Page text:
Tuesday I went in to Quincy.  First was an employees meeting to discuss our health benefits.  Costs are going up.  No surprise there.  I met with a prospective student and her mother.  It went really well.  I hope she comes to QU; I need the environmental majors.  I met Leo for lunch, then we went to a friend’s house to dig up some plants and transplant them to our prairie.  That added about 40 plants and two new species to the mix.  Overall, the prairie looks pretty good.  All the plants appear to be alive, and we’ve had some intrusion by weeds, but only small annuals so far.  It was raining lightly, so we didn’t have to water the plants.  It kept us cool, too.   I ran some errands, went home, took a nap, and went to a swim meet.  I volunteered to be a timer, since I hadn’t yet this year.  We had a 30 minute interruption after some lightning, which meant we didn’t get done until 9:30.  That was a long meet.  Savannah won breast stroke, as usual.  She won her heat in 50 yard freestyle, but not the race.  She had a new boy friend over after the meet.  Seemed like a nice guy.  At least he likes to fish.

Wednesday morning I woke with a big headache.  I don’t know if it was the swim meet or the lack of a proper dinner that caused it.  Maybe both.  I worked on the computer for most of the day, grading papers and stuff.  I did take the camera with macro lens and ring flash out in the yard for awhile.

My little honey bee.

If this is Royal Catchfly…

…this must be the royal fly.

Cosmo in the front yard.

Thursday I did little projects until the guy showed up to make an estimate on replacing our gutters.  After lunch I went down to Capps and played musical phones again.  Now I have a new Razr and Stacey has my old phone.  Not long after I got back, Fedex showed up to deliver Stacey’s 26 boxes of 43 lb each.  I stacked them in the garage.  The delivery person was one of my former students, so It was good to see and talk to her (in person, as opposed to on Facebook).   The boxes are full of big coffee mugs with Census 2010 printed on them.  Stacey gets to give them away.  I walked over to my truck, which I had parked across the street the previous night, to get my GPS.  My neighbor happened to be coming out to her vehicle and she mentioned that there had been a bag of trash on my truck earlier, but it had been removed.  She said she had been having problems with these other neighbors (renters of a beat-up old house).  I opened the door to get into the truck and noticed my windshield had been broken.  Right in the middle, like a big spider web going top to bottom.  Great.  I’ve never had a problem with these neighbors, but it’s possible they don’t like me parking next to their house, even though it’s a public roadway.  A little later the refrigerator quit.  Turned out the GFCI outlet had tripped.  Actually, Stacey figured that out.  I reset it and it tripped again a few hours later.  Something’s going on.  And then I was washing a snake water bowl and dropped it in the sink, breaking it.  My good luck trend is clearly over.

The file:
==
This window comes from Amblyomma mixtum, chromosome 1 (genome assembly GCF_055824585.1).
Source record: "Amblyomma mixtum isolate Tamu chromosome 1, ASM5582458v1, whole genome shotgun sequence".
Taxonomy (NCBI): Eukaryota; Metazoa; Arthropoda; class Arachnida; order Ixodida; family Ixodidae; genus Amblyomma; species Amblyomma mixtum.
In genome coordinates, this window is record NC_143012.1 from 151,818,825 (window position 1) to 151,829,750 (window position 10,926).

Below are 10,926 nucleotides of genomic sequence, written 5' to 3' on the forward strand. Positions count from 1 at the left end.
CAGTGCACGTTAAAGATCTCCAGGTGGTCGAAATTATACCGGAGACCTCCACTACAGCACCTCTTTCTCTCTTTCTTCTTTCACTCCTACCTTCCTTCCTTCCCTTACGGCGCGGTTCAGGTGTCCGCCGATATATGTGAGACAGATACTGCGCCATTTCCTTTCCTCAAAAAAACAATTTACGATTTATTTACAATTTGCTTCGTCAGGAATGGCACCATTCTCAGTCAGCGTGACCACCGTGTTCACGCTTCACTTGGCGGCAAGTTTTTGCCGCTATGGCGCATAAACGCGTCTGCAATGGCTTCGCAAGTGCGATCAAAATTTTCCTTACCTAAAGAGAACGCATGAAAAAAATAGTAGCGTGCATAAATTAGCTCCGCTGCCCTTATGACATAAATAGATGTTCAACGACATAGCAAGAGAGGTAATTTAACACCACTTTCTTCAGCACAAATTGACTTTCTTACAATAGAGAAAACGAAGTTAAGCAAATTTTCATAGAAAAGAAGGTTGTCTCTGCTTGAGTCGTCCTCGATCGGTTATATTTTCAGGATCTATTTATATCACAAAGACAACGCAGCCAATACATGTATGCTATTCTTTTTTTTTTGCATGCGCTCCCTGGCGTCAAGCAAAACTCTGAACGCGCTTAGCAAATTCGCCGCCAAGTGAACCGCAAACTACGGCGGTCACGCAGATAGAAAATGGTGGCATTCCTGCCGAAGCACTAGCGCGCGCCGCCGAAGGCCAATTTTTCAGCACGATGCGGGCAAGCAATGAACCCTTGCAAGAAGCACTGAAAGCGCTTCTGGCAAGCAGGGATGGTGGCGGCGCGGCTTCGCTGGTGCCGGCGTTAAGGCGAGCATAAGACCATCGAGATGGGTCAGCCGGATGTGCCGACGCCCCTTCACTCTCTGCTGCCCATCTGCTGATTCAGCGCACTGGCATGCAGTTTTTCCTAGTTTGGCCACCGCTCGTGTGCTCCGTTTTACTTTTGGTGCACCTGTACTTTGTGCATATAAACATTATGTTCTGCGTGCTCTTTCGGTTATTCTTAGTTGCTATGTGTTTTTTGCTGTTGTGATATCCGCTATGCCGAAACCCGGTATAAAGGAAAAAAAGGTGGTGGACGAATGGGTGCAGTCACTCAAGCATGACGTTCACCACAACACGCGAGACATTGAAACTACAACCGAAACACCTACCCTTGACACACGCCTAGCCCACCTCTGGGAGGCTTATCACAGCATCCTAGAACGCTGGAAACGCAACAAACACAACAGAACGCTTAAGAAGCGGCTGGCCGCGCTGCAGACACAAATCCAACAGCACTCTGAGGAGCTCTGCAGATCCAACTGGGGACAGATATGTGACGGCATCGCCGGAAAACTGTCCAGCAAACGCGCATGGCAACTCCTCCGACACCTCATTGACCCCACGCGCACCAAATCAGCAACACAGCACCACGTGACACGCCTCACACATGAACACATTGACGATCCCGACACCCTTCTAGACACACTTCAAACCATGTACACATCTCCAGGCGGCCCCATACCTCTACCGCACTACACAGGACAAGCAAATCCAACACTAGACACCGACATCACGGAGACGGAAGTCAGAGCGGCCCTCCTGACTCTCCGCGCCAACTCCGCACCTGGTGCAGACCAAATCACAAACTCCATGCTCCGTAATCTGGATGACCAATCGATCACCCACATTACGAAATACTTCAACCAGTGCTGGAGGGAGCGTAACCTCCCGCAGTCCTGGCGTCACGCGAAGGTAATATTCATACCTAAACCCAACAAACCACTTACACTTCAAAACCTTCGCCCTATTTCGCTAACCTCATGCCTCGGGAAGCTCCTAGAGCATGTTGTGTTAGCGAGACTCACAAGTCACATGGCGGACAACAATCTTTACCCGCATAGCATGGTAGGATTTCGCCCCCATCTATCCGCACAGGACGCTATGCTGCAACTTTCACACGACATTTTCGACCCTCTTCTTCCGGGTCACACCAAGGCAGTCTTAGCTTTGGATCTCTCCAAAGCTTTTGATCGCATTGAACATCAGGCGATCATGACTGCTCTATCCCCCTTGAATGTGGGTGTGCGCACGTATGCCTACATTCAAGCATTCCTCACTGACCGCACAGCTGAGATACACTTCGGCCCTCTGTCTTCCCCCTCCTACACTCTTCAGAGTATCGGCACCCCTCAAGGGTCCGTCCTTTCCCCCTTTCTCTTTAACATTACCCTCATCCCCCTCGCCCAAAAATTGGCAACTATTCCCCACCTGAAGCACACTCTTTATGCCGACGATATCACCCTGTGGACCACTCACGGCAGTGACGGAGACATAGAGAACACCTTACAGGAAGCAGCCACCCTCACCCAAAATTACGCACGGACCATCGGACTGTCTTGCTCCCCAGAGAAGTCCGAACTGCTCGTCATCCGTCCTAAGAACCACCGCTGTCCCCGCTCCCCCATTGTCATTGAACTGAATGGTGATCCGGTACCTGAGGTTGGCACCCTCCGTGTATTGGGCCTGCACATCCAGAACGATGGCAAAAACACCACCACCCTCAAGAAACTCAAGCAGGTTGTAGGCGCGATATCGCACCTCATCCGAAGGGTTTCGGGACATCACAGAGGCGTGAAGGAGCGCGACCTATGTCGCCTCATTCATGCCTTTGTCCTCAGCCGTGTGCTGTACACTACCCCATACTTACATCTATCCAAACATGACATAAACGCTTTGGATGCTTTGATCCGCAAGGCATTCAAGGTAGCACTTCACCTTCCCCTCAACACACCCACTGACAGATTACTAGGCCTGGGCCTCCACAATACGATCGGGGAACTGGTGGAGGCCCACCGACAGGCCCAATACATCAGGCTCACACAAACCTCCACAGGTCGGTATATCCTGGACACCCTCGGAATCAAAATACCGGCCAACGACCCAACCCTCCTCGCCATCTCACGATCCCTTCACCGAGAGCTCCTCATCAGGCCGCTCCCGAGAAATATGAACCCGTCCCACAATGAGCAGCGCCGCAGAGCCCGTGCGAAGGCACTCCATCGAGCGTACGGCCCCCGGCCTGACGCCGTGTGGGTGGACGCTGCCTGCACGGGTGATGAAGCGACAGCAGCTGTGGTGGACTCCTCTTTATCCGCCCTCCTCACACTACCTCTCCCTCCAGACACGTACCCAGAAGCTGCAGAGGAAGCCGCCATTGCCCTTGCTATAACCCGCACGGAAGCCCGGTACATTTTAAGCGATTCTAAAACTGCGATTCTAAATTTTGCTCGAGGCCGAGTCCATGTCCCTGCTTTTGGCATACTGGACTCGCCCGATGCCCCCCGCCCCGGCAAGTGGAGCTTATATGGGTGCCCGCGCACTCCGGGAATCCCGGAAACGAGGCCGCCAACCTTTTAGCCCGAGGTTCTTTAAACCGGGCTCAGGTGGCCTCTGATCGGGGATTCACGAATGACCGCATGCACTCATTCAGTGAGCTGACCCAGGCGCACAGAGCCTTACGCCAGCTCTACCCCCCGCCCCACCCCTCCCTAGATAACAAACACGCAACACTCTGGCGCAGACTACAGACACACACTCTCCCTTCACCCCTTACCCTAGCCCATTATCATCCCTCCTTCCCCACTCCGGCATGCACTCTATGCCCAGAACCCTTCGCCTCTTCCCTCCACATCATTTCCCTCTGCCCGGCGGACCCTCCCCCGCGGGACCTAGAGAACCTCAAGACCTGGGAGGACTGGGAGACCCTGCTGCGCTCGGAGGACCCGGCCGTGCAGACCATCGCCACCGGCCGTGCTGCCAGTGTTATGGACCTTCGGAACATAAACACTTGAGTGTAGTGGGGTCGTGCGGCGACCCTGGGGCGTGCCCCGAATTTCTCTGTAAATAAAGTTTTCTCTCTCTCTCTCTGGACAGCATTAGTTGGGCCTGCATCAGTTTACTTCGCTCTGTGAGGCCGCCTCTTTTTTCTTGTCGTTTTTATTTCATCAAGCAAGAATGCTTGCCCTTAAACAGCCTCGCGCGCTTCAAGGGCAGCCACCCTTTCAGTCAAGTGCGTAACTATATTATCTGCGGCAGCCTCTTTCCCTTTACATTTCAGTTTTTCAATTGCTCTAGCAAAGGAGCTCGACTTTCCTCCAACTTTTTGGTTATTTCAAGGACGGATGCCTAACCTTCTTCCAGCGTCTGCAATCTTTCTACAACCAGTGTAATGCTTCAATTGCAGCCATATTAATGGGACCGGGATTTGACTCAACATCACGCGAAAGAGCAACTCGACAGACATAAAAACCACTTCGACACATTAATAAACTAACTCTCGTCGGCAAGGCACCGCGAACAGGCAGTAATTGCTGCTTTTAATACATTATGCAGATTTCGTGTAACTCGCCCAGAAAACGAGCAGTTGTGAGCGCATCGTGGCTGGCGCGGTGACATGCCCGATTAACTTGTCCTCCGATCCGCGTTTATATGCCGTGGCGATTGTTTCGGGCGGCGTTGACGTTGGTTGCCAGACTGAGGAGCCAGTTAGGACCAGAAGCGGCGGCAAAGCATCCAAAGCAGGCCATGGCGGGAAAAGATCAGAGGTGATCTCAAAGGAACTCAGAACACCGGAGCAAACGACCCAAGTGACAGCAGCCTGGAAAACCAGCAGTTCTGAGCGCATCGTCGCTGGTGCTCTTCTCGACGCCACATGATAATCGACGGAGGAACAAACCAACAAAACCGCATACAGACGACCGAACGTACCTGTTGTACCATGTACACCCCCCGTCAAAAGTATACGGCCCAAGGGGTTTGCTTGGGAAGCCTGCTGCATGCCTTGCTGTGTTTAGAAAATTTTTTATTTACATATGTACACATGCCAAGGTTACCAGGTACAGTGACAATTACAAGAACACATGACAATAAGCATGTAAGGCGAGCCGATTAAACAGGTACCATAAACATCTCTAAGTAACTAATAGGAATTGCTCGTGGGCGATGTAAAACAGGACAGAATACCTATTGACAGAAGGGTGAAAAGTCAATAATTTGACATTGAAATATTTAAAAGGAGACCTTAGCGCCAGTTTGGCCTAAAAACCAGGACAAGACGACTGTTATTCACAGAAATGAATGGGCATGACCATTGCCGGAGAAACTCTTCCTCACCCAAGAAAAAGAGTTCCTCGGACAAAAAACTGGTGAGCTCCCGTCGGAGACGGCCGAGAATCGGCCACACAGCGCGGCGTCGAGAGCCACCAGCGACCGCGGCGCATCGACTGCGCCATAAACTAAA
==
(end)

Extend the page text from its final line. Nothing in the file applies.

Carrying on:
Friday morning I loaded up the kayak in the truck and drove out to Ewing reservoir, only to find it was closed.  I continued on to Deer Ridge, as I was more than halfway there.  It was an incredibly cool day, and lovely.  I saw lots of wildlife.  I went around the entire lake in the morning hours.  I was using a black buzzbait and a small, purple spinner.  I caught 10 bass, only one of which was over 12 inches.  That’s typical for Deer Ridge–no big fish.  I had the most fun in a shallow arm where a creek feeds in.  There were a bunch of minnows in there.  I think I pulled three out of that spot.  It turned out to be a windy day too, which is great when going with the wind, but difficult when going against it.  If I had had a sail I really could have made time across that lake. 

This Eastern Kingbird let me pull the kayak right under its tree.  Actually, it was chasing my lure on every cast.

After I came home and ate lunch I ran a load down to the brush dump.  I brought back a trash can full of dirt and a huge sheet of black plastic.  Also I found an old backpack.  There was no dead baby in it.  I found a thorn-shaped treehopper in the window and set him up in the home studio.

Sit still and act like a thorn.  It’s a good strategy if you look like one.  Also, it makes it easy to photograph.

I picked up this guy off the back porch.  Remind you of anything?  Ever seen Starship Troopers?  I think it’s a juvenile leaf-footed bug.

Saturday we went down to Hannibal to pick up Stacey’s power cord.  While we were there we went to see Harry Potter. It was very good, and faithful to the book.  We also went to the hardware store to pick up the screen door.  We flipped down the back seats of the Taurus, but the door was too big by one inch.  We left it hanging out the trunk and took it to Stacey’s office for temporary storage.

Sunday I went out to Lowell’s early.  On the drive out I hit a quail.  I felt really bad, and cursed myself, even though I had tried to slow down.  We did three rounds of the lake.  The fish were biting pretty well, especially early on.  I was using a black buzzbait.  We took a break and drove around in the mule, digging up a few plants for the QU prairie.  Lowell has completed rebuilding one bridge, which looks very stout now.  We got lunch in Ewing and went back for another round of the lake.  I caught a nice bass on a spinner, but that was it for the whole trip.  We cut free the old cedar trees that were hanging from a floating goose nest (fish habitats), and towed the next platform in, as it was in need of maintenance.  We went up and fished the catfish pond.  Lowell caught three bass and I washed my lure. 

Ladybug on rough blazing star.                                   Big fly with hairy butt.